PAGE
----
We (the public and the media) apparently need a paper that can appeal to everyone. Here’s an idea. If every story gets 2 treatments, from different / opposite perspectives, if both are printed side by side, (on the left and right side of each page of course) we can read the version that suits us; or we might read both, for balance. Facts may tend to stray into the copy, if only to provide an axis. That’s ok. Both can be written by the same journalist. That might be fun too. The “Daily Aussie Mirror Image Times” might not run off the tongue, but DAMIT we need a good newspaper!

  6. NWN,
    I hope you succeed in shaming the present MSM, both the inept, lazy journalists and a management that treats the people who want to buy their papers as thickheads unable to comprehend anything that isn’t big and flash and written to inflame.
    When the story you read is the opinion of someone who has read a handout from a source pushing their own barrow,when you ask your self if this story is true, can be supported by FACTS or as the old magazine called itself “True Facts” and you realise that you the reader can’t tell without your own research, the question you ask yourself is what’s the bloody point. There is no point any longer wasting time with MSM.
    I would welcome a newspaper that supplied varied points on a subject. Given a story that covered the positive and negative outcomes of a situation or policy so we could form our own opinion. We could pretend to be grownups, able to comprehend complex ideas.
    So YES it does bloody matter but the current system is (excuse me) fucked and until a higher regard is once again shown to the readership over the advertisers and the journos find a backbone and decide to write and fight for the right to present interesting articles I will remain pessimistic, with a deep wish to be proved wrong.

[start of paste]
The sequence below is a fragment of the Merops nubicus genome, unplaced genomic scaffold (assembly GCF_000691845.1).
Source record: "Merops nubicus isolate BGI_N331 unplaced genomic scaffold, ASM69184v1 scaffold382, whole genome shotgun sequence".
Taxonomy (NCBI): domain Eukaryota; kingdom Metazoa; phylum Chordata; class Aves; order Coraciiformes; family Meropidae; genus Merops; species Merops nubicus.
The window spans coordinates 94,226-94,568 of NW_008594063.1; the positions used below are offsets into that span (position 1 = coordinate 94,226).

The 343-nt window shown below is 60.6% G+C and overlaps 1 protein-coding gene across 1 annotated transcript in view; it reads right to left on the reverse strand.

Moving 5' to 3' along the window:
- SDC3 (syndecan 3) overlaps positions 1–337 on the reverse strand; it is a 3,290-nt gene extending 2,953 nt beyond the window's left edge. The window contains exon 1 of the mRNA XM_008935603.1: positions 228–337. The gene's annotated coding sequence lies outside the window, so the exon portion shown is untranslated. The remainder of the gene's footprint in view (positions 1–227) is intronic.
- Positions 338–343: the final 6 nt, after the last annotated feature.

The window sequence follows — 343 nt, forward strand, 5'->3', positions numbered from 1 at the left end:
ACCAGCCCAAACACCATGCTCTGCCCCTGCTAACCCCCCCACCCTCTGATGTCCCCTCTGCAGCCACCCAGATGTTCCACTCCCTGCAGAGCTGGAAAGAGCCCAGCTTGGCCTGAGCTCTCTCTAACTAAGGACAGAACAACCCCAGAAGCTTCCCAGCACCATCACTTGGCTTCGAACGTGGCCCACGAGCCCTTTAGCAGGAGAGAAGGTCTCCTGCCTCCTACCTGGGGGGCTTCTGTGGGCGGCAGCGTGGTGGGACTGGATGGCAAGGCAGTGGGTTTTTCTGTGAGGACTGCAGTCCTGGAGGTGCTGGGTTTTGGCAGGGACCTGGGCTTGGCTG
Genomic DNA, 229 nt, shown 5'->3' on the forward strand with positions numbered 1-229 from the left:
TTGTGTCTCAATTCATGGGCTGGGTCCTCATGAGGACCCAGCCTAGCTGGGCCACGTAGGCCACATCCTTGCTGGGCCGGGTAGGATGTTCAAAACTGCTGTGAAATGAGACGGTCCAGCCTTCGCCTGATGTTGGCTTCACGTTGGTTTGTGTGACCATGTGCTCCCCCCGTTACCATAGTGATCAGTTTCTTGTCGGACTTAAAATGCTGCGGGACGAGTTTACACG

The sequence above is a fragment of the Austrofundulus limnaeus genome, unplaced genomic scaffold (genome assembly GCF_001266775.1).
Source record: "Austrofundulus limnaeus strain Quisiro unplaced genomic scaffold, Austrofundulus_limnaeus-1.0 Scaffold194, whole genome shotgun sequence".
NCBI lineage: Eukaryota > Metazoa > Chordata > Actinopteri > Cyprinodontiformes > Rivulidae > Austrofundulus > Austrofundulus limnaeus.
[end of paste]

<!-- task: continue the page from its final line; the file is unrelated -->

To continually read the MSM with as much enjoyment as I read your blog would be enough for me.

  7. I’m a journalism student, just hitting my third year.
    I have an issue with the lack of quality in the everyday news I read. I’m smart enough – and old enough – to know that uni journalism is not the same as “real” journalism… But facts ARE facts, and this ARE ethics.

    It’s the crap I read in most of the mainstream media that make me never want to work as a journalist (I realize I could go out and forge my own path, be honest, ethical and all of that… But I like being employed and I like earning enough to eat). Having said this, I’m still persisting in my degree (I think I might just REALLY want the cap!!)

    • It’s difficult. I read a study a few months ago – actually, probably a year ago – that said j grads are quick to abandon uni ideals once they get into the workforce, in order to fit in with their new colleagues. That makes me so sad. My advice is that you don’t need to be writing the “worthy” stories, you just need to ensure that every story you write is worthy of your name at the top.

      • I can understand how they do that -especially if they’re graduating at 21. I’ll be 31 when I eventually finish, and hope to think if I DO go down that path, I’ll be wise enough to ignore the crap….

        I think I’d end up keeping my stable job and blogging for free hah!!!

        • Be very careful about that. News Ltd has a policy that stops you saying anything bad about the company or its opposition, and I’m pretty sure Faifax has the same, so you can’t blog about either if you want to keep your job in the MSM. When I worked at News, I got my posts legalled first but that didn’t stop my editor making my work life very unpleasant because of this blog. And that was before I started letting rip on here.

          • Thanks for this – at the moment I don’t work for any media, main or otherwise.
            I keep thinking I’ll make the shift and start using my degree, but the lure of steady, regular employment is too much at the moment!
            If I DID freelance, I’d have to tell my employer, but as long as I steer clear of telling people where I work, and ensuring that theres no conflict of interest, then I think they’d be okay (but I do work for the gov’t, so there’s a chance it wouldn’t work!!$